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A look at the citizens initiative to expand Medicaid in Florida


Only 10 states have not expanded Medicaid eligibility under the Affordable Care Act. Florida is one of them. Advocates say that leaves more than a million people in a loophole, earning too much money to qualify for Medicaid and too little for federal insurance subsidies. Now, as Regan McCarthy of member station WFSU reports, people are working around the Republican-controlled legislature to bring the issue to voters with a proposed state constitutional amendment.

REGAN MCCARTHY, BYLINE: The group Florida Decides Healthcare kicked off its campaign on February 1, which just happened to be JJ Holmes' 20th birthday.

J J HOLMES: The best gift I could get is for Florida to expand Medicaid.

MCCARTHY: Holmes has cerebral palsy. He uses an iPad to type out messages with his nose. His mom, Alison, is his full-time caregiver. He needs assistance with everything from eating and drinking to pulling the covers up at night when he gets cold. He says he's worried about his mom, who has arthritis and is almost 60.

J HOLMES: Every day, I try as hard as I can to make it easier for her when she lifts me. But I know I'm hurting her, and I don't know what to do.

MCCARTHY: He has insurance because of his disability, but his mom doesn't. She says she stays awake at night, worrying about what would happen to JJ if she got sick and couldn't afford to go to the doctor.

ALISON HOLMES: My biggest fear is dying from something that would be survivable if I was just able to get typical annual checkups someone of my age gets.

MCCARTHY: Holmes is in a so-called health insurance coverage gap. She has too much income to qualify for Medicaid in Florida but too little to get subsidies from the health insurance marketplace. Without subsidies, an insurance policy could cost someone like Holmes at least $500 a month. She remembers having a health scare a few years ago. She's a U.S. citizen now but came here in 2003 from Scotland, where she could get medical care for free.

A HOLMES: It would have been cheaper for me to fly back to Britain and get checked out over there than to go to a doctor here.

MCCARTHY: Right now in Florida, for most adults and a family of three to get Medicaid, their income must be less than $8,000 a year. But to qualify for subsidies from the insurance marketplace, their annual income must be a minimum of about $26,000.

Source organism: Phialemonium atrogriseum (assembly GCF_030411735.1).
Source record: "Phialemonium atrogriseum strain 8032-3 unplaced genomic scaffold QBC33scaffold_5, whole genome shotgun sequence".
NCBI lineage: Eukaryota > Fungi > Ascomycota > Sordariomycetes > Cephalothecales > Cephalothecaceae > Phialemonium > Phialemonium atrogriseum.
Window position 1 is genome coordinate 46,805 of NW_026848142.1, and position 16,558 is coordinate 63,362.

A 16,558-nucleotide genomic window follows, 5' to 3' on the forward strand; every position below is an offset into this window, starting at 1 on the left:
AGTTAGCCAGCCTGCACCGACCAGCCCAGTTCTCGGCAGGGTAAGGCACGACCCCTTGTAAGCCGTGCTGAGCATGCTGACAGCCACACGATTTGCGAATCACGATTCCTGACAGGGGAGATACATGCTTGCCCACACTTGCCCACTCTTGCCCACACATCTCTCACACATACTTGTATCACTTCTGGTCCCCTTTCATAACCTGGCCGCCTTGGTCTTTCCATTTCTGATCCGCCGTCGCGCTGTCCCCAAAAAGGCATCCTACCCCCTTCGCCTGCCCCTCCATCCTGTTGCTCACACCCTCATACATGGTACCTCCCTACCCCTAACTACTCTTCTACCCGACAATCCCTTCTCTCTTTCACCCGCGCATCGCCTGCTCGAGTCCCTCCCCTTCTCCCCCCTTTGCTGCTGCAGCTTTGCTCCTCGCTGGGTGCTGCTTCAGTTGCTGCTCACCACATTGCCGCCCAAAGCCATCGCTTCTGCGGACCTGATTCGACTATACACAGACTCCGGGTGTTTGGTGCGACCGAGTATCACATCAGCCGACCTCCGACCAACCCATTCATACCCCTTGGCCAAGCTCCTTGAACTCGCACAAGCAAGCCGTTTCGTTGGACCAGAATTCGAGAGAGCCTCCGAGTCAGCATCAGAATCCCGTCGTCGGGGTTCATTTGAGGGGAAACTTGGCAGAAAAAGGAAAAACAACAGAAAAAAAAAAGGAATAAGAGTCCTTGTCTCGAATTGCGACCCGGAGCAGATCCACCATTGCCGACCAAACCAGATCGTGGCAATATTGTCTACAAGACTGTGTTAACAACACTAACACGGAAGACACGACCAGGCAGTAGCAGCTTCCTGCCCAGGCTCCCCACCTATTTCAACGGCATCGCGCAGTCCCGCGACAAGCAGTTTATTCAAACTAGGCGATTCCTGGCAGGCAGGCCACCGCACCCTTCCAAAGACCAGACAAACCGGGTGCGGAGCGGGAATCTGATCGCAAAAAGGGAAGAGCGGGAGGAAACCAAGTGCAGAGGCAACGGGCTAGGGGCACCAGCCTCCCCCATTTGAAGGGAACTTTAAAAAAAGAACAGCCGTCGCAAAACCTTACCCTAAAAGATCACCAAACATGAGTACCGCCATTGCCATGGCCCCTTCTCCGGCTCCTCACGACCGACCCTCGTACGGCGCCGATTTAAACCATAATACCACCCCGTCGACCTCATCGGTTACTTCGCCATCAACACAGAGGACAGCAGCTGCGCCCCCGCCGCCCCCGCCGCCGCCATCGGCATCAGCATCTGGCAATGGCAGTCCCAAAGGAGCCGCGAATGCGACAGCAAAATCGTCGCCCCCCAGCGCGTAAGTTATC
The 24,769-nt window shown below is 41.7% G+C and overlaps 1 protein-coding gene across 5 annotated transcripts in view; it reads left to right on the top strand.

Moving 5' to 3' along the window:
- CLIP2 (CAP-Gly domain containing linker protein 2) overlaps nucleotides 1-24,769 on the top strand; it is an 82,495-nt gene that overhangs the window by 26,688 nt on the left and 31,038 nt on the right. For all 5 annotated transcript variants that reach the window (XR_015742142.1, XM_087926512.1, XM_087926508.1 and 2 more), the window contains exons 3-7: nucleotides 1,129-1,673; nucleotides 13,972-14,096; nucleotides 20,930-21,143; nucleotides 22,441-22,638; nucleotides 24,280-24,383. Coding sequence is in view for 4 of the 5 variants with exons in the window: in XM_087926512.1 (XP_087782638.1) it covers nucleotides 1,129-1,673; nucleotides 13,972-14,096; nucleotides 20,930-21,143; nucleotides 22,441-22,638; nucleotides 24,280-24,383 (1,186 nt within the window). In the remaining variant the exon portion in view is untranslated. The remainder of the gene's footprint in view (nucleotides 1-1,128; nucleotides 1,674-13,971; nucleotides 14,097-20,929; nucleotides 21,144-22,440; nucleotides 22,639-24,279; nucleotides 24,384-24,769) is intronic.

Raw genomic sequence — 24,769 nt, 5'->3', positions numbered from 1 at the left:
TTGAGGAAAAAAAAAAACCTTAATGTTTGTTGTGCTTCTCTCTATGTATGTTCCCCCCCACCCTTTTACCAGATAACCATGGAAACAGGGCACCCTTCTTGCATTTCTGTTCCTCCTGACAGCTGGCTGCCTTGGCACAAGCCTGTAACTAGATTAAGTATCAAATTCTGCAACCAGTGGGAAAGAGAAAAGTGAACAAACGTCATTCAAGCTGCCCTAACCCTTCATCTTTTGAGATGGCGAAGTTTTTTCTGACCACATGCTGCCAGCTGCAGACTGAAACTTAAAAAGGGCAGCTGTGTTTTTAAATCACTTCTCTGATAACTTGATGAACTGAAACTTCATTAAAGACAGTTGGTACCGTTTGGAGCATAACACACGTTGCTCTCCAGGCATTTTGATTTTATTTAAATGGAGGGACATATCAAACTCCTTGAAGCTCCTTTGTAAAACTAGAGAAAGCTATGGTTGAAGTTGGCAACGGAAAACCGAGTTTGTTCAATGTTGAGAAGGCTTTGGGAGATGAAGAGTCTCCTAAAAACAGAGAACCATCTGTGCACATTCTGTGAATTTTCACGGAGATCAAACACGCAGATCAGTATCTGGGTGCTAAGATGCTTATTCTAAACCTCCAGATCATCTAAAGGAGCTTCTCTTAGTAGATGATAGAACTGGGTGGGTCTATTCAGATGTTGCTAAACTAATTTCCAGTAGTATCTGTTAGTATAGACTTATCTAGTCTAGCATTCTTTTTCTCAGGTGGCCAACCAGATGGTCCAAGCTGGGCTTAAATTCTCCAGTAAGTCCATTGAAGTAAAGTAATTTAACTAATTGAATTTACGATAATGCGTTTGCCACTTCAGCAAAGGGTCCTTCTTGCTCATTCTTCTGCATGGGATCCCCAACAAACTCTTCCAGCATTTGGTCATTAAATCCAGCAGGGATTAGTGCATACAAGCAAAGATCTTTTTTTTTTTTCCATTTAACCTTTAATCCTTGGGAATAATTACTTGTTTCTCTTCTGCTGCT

JAKE FLAHERTY: If you don't fit in those criteria, there's nothing available for you.

MCCARTHY: Jake Flaherty is the campaign director for Florida Decides Healthcare, the group pushing the proposed amendment. He says the aim of the Affordable Care Act, which passed in 2010, was to set up a health insurance exchange where people who didn't have insurance could purchase it. And the ACA would expand who qualifies for Medicaid, which is state- and federally funded insurance for low-income people. But states pushed back, and the U.S. Supreme Court ruled the states could decide whether to expand Medicaid.

FLAHERTY: The ACA was broken. It doesn't work the way it was intended to.

MCCARTHY: Flaherty says the ACA, also referred to as Obamacare, quickly became political.

FLAHERTY: Most states that leaned left or Democratic quickly adopted Medicaid expansion. You did have some moderate and Republican states that got on board, too, just because it made sense and it got people covered. But you had a lot of resistance from folks just on this gut reaction against, you know, quote-unquote, "Obamacare."

MCCARTHY: Recently, North Carolina and South Dakota expanded Medicaid. In Florida, expansion has been a debate for more than a decade. This year Florida Senate President Kathleen Passidomo said it's a nonstarter.


KATHLEEN PASSIDOMO: Medicaid expansion is not going to happen in Florida.

MCCARTHY: Alison Holmes says after years of waiting for lawmakers to take action, it's time to let the voters decide.

A HOLMES: You feel like you're walking on a tightrope with no safety net underneath, and it wouldn't take much to put that safety net for me and for all the other caregivers in Florida and everybody else who's been left in this limbo.

MCCARTHY: Estimates for the cost to expand Medicaid in Florida differ. Some say it's a major cost, others a significant savings. To get the proposal on the ballot in 2026, organizers have to collect nearly a million petition signatures. Then, once the Florida Supreme Court approves the language of the measure, 60% of voters are needed to amend the Constitution. In every state where Medicaid expansion has gotten on the ballot, it's passed. For NPR News, I'm Regan McCarthy in Tallahassee.

(SOUNDBITE OF J DILLA'S "REQUIEM") Transcript provided by NPR, Copyright NPR.

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